• You're all caught up!

The Definition of Agave Fiber

author image Allison Adams
Allison Adams has worked as a registered dietitian since 1996. She began writing professionally in 2000, with work featured in a variety of medical publications such as "Women's Health Magazine" and the "New England Journal of Medicine." Adams holds a Master of Science in nutrition and food sciences from the University of Wisconsin-Madison.
The Definition of Agave Fiber
A view of an agave farm in Mexico. Photo Credit Elenathewise/iStock/Getty Images

Several kinds of agave plants contain distinct varieties of fibers. Agave can grow in drought-tolerant environments and it thrives in dry, sterile soils. Several countries grow species of agave for commercial applications. You can find agave fiber used to manufacture textiles, industrial fillers, paper, filters, mattresses, carpets and a variety of ropes and twines.

Agave Fiber Extraction

Agave plants are stemless perennials that contain fibers. You can remove these fibers with either a machine or by hand. This removal process involves crushing or beating the leaves with a rotating wheel that has blunt edges. The crushed leaf particles are then washed, brushed and dried, creating the agave fiber. You can grade the agave fiber by the size of the plant and by the quality of the resulting fiber.

Agave Fiber Products

Traditionally, indigenous people, including the American Indians, used agave fiber to make twine. Today, manufacturers commonly use agave fiber in the textile industry. Additionally, companies that produce green products such as washcloths, artisan crafts, slippers, belts and spa products commonly use agave fiber. Other applications for agave fiber include wall coverings and yarns made for specialty products such as durable carpets and rugs.

Industrial Products

Different industries use agave fiber to replace the harsh chemicals and toxicities found in synthetic fibers. Manufacturers use agave fiber as a strengthening agent for asbestos and fiberglass in composite materials. There are three different grades of agave fiber used in industrial applications. Manufacturers use the low grade to produce paper products. The cordage industry uses the medium grade of agave fiber to make ropes and twines. Finally, manufacturers use the high grade of agave fiber to produce fine yarns and threads.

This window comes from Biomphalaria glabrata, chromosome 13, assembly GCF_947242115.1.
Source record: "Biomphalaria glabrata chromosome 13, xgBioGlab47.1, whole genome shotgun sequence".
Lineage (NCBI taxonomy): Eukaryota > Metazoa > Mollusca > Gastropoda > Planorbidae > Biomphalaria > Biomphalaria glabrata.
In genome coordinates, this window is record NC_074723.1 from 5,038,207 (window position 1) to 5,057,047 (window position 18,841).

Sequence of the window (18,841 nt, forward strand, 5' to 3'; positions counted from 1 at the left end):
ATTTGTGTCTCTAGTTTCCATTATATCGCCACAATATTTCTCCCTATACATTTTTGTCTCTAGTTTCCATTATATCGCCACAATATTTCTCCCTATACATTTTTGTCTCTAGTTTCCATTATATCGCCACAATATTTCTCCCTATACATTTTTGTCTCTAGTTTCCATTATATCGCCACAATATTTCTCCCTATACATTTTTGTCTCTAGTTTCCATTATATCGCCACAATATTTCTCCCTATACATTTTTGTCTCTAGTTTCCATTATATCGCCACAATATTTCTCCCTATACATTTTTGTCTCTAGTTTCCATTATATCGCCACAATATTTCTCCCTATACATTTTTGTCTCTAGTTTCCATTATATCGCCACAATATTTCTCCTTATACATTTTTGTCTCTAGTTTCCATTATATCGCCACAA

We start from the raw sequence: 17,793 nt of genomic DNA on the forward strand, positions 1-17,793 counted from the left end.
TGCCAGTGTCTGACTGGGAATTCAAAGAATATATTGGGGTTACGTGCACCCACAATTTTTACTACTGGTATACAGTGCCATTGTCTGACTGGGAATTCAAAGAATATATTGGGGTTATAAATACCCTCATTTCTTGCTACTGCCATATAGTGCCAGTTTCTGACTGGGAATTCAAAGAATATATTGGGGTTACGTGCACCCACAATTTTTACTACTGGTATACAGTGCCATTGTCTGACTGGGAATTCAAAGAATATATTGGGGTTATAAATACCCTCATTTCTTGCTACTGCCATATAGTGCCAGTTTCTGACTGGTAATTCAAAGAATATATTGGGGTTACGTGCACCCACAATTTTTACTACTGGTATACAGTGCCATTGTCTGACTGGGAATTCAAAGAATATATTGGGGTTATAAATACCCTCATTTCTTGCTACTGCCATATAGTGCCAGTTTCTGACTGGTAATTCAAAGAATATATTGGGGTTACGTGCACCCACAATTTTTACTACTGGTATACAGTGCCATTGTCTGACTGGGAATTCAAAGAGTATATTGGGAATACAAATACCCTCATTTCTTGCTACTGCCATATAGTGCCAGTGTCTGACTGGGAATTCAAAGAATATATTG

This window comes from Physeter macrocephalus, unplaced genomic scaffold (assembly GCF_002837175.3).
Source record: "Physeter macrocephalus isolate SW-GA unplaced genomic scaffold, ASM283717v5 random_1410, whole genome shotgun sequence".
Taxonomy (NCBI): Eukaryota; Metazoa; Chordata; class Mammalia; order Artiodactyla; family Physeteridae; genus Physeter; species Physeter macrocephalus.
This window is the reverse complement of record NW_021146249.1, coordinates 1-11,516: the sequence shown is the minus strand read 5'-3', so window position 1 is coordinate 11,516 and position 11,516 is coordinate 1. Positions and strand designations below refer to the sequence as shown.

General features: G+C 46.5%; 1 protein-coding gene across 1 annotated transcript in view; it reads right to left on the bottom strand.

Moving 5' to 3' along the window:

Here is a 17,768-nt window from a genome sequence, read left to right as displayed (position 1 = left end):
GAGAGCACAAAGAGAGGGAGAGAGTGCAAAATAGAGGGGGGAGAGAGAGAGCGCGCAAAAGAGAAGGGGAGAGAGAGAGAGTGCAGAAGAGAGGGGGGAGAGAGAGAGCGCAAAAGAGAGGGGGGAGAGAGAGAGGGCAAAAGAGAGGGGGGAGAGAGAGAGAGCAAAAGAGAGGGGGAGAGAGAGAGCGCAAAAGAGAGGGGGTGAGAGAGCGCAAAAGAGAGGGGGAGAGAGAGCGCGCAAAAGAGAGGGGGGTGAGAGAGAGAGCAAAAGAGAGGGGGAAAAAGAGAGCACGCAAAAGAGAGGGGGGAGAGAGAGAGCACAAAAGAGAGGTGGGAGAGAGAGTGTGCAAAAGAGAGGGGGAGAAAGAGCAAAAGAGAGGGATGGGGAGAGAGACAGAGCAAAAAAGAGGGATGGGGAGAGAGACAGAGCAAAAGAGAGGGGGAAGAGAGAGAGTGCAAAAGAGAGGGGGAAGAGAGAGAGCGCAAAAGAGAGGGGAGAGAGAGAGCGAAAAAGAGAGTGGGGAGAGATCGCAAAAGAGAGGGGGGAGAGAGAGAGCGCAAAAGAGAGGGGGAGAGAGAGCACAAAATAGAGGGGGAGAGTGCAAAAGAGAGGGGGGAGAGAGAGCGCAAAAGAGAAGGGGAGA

Types of Agave Fiber

The specific varieties of agave plants have different characteristics and produce different fiber variations. Sisal is an agave plant variety that will grow almost anywhere and has a strong, stiff fiber commonly used to make twine and ropes. Henequen is another agave plant variety that produces a hard and wiry fiber used to produce binder and durable mats that have luster and resist stains. The agave plant istle has short and coarse fibers used to make brushes and low-cost twine products.

LiveStrong Calorie Tracker
THE LIVESTRONG.COM MyPlate Nutrition, Workouts & Tips
  • Gain 2 pounds per week
  • Gain 1.5 pounds per week
  • Gain 1 pound per week
  • Gain 0.5 pound per week
  • Maintain my current weight
  • Lose 0.5 pound per week
  • Lose 1 pound per week
  • Lose 1.5 pounds per week
  • Lose 2 pounds per week
  • Female
  • Male
ft. in.



Demand Media